Good pastry is just as easy to make as poor pastry—provided you use proper methods
KATHERINE M. CALDWELL
SUMMER fruits may come and go; winter may bring its rich and satisfying puddings to vary the lighter ones of year-round service; but pie, if popular favor is consulted, goes on forever. It has a wise little way of using the special products of all seasons. When rosy rhubarb first appears on the spring market, we cannot resist putting it into a pie. When strawberries, raspberries, cherries and the other vivid summer fruits appear, they are good in themselves— but how good when coupled with a bit of delicious pastry! And if we tire a little of our canned fruits in winter they take on a new charm when used as a pie filling, to vary the apples, the raisins, the bananas we combine with a cream mixture, and the other familiar winter pie fillings.
Besides being so adaptable and taking such shrewd advantage of all that offers, the pie will meet you also on a basis of easy preparation. If you like a rather good crust, you can make quite a quantity of it at a time, with little more bother than a small amount requires; kept in the refrigerator or a cold place, it need only be rolled out as you want it. What could be easier?
The All-Important Paste
A PASTE that is rich enough for use in this way and will serve equally well for a delicious meat pie, for a fruit or a made-up filling or for any number of little fancy pastries, is a useful thing to have in one’s repertoire.
The following quantities are just sufficient for one medium-sized two-crust pie or for two shells; but, as I have said, this paste will keep very well; so, if you have use for it, make it up in larger quantities, wrap it in waxed paper and put in a covered container which may be kept near the ice or in a very cold place. You need only cut off and roll out what you want as the need arises.
\YÏ cupfuls flour Yu. teaspoonful salt Y¿ cupful shortening Cold water
If you are a beginner, you will find it helpful to add about a quarter teaspoonful baking powder to your other dry ingredients; it will help to make your paste light until you acquire the knack of the quick handling and light touch which achieve that result without the aid of a leavening agent.
The shortening for this paste may be any solid shortening which you can have hard and cold—if you are using a liquid shortening, your method will be somewhat different. Butter or lard or one of the excellent prepared shortenings—or a mixture of butter and one of these others —may be used. If you are using part or all butter, wash it to remove the salt and to make it waxy and pliable; this saves time in the end. When you have washed your butter, make a pat of it and fold it in a wet cloth; keep very cold.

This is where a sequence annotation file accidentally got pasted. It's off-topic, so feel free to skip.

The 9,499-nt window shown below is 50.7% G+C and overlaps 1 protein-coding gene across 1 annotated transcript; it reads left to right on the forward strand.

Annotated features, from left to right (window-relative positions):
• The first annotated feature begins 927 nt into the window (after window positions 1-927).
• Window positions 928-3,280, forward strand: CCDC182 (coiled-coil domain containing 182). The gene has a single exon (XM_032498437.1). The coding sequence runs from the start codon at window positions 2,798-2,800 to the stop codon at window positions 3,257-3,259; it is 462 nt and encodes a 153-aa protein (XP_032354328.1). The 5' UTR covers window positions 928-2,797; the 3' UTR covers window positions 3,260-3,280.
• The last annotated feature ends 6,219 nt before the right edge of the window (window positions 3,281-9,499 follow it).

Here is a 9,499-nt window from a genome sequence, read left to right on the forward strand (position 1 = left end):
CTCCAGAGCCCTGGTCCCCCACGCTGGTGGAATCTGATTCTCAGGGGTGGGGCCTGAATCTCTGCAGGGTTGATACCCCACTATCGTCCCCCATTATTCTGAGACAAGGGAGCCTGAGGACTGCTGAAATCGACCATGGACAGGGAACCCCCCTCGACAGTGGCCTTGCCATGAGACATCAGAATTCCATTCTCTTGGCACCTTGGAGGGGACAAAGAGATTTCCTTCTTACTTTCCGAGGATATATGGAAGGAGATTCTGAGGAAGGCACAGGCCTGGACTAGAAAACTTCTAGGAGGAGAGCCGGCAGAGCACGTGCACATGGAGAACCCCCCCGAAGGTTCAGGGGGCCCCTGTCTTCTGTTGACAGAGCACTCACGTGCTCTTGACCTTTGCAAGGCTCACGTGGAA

Mix the dry ingredients well and sift them together. Put half of your shortening into thé bowl with them— use the lard or substitute and hold out the butter, if you are using half-and-half; cut the shortening into the flour with a knife, using a short, chopping motion; this will reduce it to small particles varying from the size of a pinhead to that of a pea.
Add enough very cold water, a little at a time, to make a Tollable dough; mix in the liquid lightly with your knife, remembering not to manipulate the paste a bit more than is necessary. When you have a stiff dough, turn it out on a lightly floured board and roll into an oblong sheet one-eighth inch thick.
You are now ready to use the second half of your shortening. Cut it into small pieces. Using half of it, place the bits of cold shortening over half the surface of your sheet of paste. Pick up the outer edge of the other half and fold it over, enclosing as much air as possible along with the shortening. The air you enclose at this point will expand when the heat of the oven gets at it. Press the edges of the paste together and roll out lightly. If time permits, fold the dough over two or three times and put it in the refrigerator to chill thoroughly. Roll out again, cover half the surface with the remaining portion of the shortening which is cut in small pieces, fold over the paste again, enclosing air, press edges and roll out.